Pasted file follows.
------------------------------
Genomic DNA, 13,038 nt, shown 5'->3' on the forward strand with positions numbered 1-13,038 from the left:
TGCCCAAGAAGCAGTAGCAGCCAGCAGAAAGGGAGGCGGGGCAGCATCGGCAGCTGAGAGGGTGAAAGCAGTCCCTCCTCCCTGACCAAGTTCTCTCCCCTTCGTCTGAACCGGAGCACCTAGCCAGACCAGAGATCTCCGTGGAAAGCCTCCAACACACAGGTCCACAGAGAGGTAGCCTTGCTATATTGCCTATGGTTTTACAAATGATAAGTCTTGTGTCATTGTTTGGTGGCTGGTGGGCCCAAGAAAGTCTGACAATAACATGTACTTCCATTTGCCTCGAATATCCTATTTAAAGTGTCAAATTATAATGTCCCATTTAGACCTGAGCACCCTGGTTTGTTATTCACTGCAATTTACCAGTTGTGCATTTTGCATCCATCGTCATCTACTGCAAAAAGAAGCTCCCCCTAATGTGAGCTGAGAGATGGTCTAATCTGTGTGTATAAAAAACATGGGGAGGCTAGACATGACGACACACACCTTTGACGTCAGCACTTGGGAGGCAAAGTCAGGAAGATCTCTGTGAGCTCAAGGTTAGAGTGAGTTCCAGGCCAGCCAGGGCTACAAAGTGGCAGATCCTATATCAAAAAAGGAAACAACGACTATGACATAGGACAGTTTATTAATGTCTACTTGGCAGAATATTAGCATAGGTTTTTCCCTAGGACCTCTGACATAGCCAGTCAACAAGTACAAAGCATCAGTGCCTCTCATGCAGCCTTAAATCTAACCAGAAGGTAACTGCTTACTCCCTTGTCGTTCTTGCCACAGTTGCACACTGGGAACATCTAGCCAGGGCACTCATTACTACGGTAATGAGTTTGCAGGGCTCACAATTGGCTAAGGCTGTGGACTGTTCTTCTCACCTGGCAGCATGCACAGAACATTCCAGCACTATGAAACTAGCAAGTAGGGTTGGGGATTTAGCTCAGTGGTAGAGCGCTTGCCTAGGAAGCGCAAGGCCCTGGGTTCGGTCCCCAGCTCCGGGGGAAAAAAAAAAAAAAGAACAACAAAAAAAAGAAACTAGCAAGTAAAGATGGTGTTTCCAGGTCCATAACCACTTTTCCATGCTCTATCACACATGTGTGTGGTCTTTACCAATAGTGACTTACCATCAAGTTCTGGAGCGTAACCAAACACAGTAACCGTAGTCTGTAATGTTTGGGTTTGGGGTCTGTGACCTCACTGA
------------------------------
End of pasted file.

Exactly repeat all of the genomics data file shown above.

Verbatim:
Genomic DNA, 13,038 nt, shown 5'->3' on the forward strand with positions numbered 1-13,038 from the left:
TGCCCAAGAAGCAGTAGCAGCCAGCAGAAAGGGAGGCGGGGCAGCATCGGCAGCTGAGAGGGTGAAAGCAGTCCCTCCTCCCTGACCAAGTTCTCTCCCCTTCGTCTGAACCGGAGCACCTAGCCAGACCAGAGATCTCCGTGGAAAGCCTCCAACACACAGGTCCACAGAGAGGTAGCCTTGCTATATTGCCTATGGTTTTACAAATGATAAGTCTTGTGTCATTGTTTGGTGGCTGGTGGGCCCAAGAAAGTCTGACAATAACATGTACTTCCATTTGCCTCGAATATCCTATTTAAAGTGTCAAATTATAATGTCCCATTTAGACCTGAGCACCCTGGTTTGTTATTCACTGCAATTTACCAGTTGTGCATTTTGCATCCATCGTCATCTACTGCAAAAAGAAGCTCCCCCTAATGTGAGCTGAGAGATGGTCTAATCTGTGTGTATAAAAAACATGGGGAGGCTAGACATGACGACACACACCTTTGACGTCAGCACTTGGGAGGCAAAGTCAGGAAGATCTCTGTGAGCTCAAGGTTAGAGTGAGTTCCAGGCCAGCCAGGGCTACAAAGTGGCAGATCCTATATCAAAAAAGGAAACAACGACTATGACATAGGACAGTTTATTAATGTCTACTTGGCAGAATATTAGCATAGGTTTTTCCCTAGGACCTCTGACATAGCCAGTCAACAAGTACAAAGCATCAGTGCCTCTCATGCAGCCTTAAATCTAACCAGAAGGTAACTGCTTACTCCCTTGTCGTTCTTGCCACAGTTGCACACTGGGAACATCTAGCCAGGGCACTCATTACTACGGTAATGAGTTTGCAGGGCTCACAATTGGCTAAGGCTGTGGACTGTTCTTCTCACCTGGCAGCATGCACAGAACATTCCAGCACTATGAAACTAGCAAGTAGGGTTGGGGATTTAGCTCAGTGGTAGAGCGCTTGCCTAGGAAGCGCAAGGCCCTGGGTTCGGTCCCCAGCTCCGGGGGAAAAAAAAAAAAAAGAACAACAAAAAAAAGAAACTAGCAAGTAAAGATGGTGTTTCCAGGTCCATAACCACTTTTCCATGCTCTATCACACATGTGTGTGGTCTTTACCAATAGTGACTTACCATCAAGTTCTGGAGCGTAACCAAACACAGTAACCGTAGTCTGTAATGTTTGGGTTTGGGGTCTGTGACCTCACTGA